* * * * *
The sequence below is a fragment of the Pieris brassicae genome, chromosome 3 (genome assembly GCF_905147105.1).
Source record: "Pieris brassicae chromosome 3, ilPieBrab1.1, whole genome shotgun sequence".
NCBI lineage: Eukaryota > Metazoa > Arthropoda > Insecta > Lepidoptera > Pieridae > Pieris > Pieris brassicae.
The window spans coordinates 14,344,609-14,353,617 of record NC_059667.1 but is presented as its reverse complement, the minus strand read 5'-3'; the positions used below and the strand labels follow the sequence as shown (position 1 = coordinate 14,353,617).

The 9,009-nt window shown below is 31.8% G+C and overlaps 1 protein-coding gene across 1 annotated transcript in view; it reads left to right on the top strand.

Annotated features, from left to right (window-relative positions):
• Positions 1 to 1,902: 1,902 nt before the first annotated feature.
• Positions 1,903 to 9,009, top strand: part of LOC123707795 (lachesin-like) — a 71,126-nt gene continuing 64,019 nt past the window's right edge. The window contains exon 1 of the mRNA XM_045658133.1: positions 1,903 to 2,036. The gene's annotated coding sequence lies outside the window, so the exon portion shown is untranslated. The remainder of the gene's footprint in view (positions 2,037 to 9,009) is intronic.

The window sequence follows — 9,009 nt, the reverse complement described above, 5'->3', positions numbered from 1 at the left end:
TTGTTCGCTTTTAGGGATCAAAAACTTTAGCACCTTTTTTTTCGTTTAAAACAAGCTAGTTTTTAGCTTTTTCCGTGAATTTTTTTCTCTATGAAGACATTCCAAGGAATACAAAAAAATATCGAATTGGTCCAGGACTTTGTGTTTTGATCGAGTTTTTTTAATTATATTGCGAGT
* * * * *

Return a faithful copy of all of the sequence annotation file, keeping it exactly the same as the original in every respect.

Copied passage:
The sequence below is a fragment of the Pieris brassicae genome, chromosome 3 (genome assembly GCF_905147105.1).
Source record: "Pieris brassicae chromosome 3, ilPieBrab1.1, whole genome shotgun sequence".
NCBI lineage: Eukaryota > Metazoa > Arthropoda > Insecta > Lepidoptera > Pieridae > Pieris > Pieris brassicae.
The window spans coordinates 14,344,609-14,353,617 of record NC_059667.1 but is presented as its reverse complement, the minus strand read 5'-3'; the positions used below and the strand labels follow the sequence as shown (position 1 = coordinate 14,353,617).

The 9,009-nt window shown below is 31.8% G+C and overlaps 1 protein-coding gene across 1 annotated transcript in view; it reads left to right on the top strand.

Annotated features, from left to right (window-relative positions):
• Positions 1 to 1,902: 1,902 nt before the first annotated feature.
• Positions 1,903 to 9,009, top strand: part of LOC123707795 (lachesin-like) — a 71,126-nt gene continuing 64,019 nt past the window's right edge. The window contains exon 1 of the mRNA XM_045658133.1: positions 1,903 to 2,036. The gene's annotated coding sequence lies outside the window, so the exon portion shown is untranslated. The remainder of the gene's footprint in view (positions 2,037 to 9,009) is intronic.

The window sequence follows — 9,009 nt, the reverse complement described above, 5'->3', positions numbered from 1 at the left end:
TTGTTCGCTTTTAGGGATCAAAAACTTTAGCACCTTTTTTTTCGTTTAAAACAAGCTAGTTTTTAGCTTTTTCCGTGAATTTTTTTCTCTATGAAGACATTCCAAGGAATACAAAAAAATATCGAATTGGTCCAGGACTTTGTGTTTTGATCGAGTTTTTTTAATTATATTGCGAGT